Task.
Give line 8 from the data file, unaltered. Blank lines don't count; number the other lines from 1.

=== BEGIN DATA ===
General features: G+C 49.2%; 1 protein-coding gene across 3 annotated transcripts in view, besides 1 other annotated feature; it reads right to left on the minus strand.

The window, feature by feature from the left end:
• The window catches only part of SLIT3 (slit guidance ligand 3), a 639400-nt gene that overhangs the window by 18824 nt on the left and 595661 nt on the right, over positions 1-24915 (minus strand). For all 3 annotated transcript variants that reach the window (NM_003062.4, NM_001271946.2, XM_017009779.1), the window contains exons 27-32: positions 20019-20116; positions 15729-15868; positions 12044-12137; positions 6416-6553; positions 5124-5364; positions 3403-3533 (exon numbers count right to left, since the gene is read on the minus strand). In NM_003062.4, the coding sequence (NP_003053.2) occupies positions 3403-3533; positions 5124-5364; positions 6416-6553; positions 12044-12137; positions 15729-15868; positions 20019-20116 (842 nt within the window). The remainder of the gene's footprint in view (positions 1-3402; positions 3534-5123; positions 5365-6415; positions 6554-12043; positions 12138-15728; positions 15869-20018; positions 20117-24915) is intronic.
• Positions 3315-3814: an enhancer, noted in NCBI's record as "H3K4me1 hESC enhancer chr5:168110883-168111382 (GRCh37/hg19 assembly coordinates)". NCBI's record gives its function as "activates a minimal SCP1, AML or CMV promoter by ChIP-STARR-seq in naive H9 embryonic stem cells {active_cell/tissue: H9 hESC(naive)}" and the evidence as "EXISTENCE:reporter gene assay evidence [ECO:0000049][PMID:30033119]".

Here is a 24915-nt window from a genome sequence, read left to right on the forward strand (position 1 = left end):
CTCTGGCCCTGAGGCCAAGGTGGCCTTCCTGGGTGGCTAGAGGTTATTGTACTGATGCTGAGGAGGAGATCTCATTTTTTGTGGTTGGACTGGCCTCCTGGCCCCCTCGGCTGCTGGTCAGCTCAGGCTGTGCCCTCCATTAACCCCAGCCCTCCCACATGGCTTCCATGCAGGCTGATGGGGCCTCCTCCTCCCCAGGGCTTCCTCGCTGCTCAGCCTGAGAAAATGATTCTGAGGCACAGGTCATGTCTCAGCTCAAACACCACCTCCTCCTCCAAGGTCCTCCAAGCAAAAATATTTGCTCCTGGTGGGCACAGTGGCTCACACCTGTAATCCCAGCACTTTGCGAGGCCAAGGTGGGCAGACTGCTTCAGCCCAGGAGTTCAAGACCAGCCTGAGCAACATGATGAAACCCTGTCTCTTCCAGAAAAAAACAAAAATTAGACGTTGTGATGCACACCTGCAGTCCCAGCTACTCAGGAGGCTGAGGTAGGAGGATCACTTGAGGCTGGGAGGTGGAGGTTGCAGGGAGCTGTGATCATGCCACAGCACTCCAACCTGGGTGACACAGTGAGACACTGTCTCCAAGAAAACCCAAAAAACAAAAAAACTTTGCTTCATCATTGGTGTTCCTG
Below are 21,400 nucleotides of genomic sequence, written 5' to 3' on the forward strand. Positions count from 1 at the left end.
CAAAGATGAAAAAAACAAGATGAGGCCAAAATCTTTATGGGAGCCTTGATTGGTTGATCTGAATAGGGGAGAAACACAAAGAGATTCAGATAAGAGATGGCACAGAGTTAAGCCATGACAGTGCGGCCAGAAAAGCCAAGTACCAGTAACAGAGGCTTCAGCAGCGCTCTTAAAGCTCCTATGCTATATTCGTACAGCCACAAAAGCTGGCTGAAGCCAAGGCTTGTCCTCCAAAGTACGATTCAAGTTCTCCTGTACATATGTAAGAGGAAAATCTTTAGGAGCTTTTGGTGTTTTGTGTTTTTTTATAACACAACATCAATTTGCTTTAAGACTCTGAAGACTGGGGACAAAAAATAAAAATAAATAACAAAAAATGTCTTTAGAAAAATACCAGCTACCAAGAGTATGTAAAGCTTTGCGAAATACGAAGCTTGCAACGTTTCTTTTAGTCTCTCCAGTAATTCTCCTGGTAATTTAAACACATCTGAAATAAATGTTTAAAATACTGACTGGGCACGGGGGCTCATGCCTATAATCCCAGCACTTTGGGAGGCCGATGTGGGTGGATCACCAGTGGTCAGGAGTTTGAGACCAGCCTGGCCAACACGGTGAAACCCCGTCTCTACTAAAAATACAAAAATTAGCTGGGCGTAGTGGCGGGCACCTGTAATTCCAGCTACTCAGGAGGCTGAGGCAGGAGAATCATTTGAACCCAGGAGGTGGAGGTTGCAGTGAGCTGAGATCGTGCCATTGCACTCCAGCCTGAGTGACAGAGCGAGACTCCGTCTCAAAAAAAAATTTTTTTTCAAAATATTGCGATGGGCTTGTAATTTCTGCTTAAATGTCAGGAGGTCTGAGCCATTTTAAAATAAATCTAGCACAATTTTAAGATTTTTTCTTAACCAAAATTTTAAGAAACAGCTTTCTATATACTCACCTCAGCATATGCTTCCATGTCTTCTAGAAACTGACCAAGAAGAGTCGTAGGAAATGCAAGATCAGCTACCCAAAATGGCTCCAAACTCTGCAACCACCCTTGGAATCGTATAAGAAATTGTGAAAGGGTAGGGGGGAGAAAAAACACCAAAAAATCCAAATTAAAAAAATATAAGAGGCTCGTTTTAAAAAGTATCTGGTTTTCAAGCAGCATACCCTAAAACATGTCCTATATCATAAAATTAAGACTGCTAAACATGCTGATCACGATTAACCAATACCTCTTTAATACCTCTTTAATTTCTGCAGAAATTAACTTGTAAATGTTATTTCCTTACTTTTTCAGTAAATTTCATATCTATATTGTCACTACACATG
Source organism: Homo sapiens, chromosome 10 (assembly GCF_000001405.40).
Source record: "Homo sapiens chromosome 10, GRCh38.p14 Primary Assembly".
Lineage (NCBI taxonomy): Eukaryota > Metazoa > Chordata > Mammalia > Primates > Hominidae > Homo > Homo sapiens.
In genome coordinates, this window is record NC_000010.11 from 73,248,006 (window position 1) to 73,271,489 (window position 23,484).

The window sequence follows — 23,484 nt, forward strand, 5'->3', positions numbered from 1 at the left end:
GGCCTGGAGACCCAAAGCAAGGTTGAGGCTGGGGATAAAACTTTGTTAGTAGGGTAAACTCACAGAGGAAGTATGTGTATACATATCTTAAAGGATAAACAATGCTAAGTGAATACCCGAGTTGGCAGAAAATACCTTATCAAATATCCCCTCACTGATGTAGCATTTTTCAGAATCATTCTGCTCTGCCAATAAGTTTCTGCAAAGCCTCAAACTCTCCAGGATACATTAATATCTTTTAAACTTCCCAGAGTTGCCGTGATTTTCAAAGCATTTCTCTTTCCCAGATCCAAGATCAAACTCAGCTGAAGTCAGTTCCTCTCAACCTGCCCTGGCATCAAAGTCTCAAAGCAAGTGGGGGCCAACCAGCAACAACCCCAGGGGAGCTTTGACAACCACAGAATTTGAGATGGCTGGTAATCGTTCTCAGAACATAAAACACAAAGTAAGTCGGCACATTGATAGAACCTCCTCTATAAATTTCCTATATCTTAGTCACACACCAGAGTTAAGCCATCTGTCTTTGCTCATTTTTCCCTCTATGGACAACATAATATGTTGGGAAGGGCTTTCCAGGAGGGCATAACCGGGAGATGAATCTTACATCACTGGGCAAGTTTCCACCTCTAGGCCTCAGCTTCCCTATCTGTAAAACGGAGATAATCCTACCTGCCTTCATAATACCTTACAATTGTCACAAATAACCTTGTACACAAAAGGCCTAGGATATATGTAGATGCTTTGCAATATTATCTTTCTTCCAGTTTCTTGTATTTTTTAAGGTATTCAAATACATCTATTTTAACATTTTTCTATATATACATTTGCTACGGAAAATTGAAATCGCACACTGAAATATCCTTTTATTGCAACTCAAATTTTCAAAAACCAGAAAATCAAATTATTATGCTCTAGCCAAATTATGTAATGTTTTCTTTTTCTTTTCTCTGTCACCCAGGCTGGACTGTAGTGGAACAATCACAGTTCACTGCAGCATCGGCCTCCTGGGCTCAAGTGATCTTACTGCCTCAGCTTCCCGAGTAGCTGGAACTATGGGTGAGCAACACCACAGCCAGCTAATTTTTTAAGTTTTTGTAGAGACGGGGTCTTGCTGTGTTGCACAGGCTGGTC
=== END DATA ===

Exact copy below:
CAAAGATGAAAAAAACAAGATGAGGCCAAAATCTTTATGGGAGCCTTGATTGGTTGATCTGAATAGGGGAGAAACACAAAGAGATTCAGATAAGAGATGGCACAGAGTTAAGCCATGACAGTGCGGCCAGAAAAGCCAAGTACCAGTAACAGAGGCTTCAGCAGCGCTCTTAAAGCTCCTATGCTATATTCGTACAGCCACAAAAGCTGGCTGAAGCCAAGGCTTGTCCTCCAAAGTACGATTCAAGTTCTCCTGTACATATGTAAGAGGAAAATCTTTAGGAGCTTTTGGTGTTTTGTGTTTTTTTATAACACAACATCAATTTGCTTTAAGACTCTGAAGACTGGGGACAAAAAATAAAAATAAATAACAAAAAATGTCTTTAGAAAAATACCAGCTACCAAGAGTATGTAAAGCTTTGCGAAATACGAAGCTTGCAACGTTTCTTTTAGTCTCTCCAGTAATTCTCCTGGTAATTTAAACACATCTGAAATAAATGTTTAAAATACTGACTGGGCACGGGGGCTCATGCCTATAATCCCAGCACTTTGGGAGGCCGATGTGGGTGGATCACCAGTGGTCAGGAGTTTGAGACCAGCCTGGCCAACACGGTGAAACCCCGTCTCTACTAAAAATACAAAAATTAGCTGGGCGTAGTGGCGGGCACCTGTAATTCCAGCTACTCAGGAGGCTGAGGCAGGAGAATCATTTGAACCCAGGAGGTGGAGGTTGCAGTGAGCTGAGATCGTGCCATTGCACTCCAGCCTGAGTGACAGAGCGAGACTCCGTCTCAAAAAAAAATTTTTTTTCAAAATATTGCGATGGGCTTGTAATTTCTGCTTAAATGTCAGGAGGTCTGAGCCATTTTAAAATAAATCTAGCACAATTTTAAGATTTTTTCTTAACCAAAATTTTAAGAAACAGCTTTCTATATACTCACCTCAGCATATGCTTCCATGTCTTCTAGAAACTGACCAAGAAGAGTCGTAGGAAATGCAAGATCAGCTACCCAAAATGGCTCCAAACTCTGCAACCACCCTTGGAATCGTATAAGAAATTGTGAAAGGGTAGGGGGGAGAAAAAACACCAAAAAATCCAAATTAAAAAAATATAAGAGGCTCGTTTTAAAAAGTATCTGGTTTTCAAGCAGCATACCCTAAAACATGTCCTATATCATAAAATTAAGACTGCTAAACATGCTGATCACGATTAACCAATACCTCTTTAATACCTCTTTAATTTCTGCAGAAATTAACTTGTAAATGTTATTTCCTTACTTTTTCAGTAAATTTCATATCTATATTGTCACTACACATG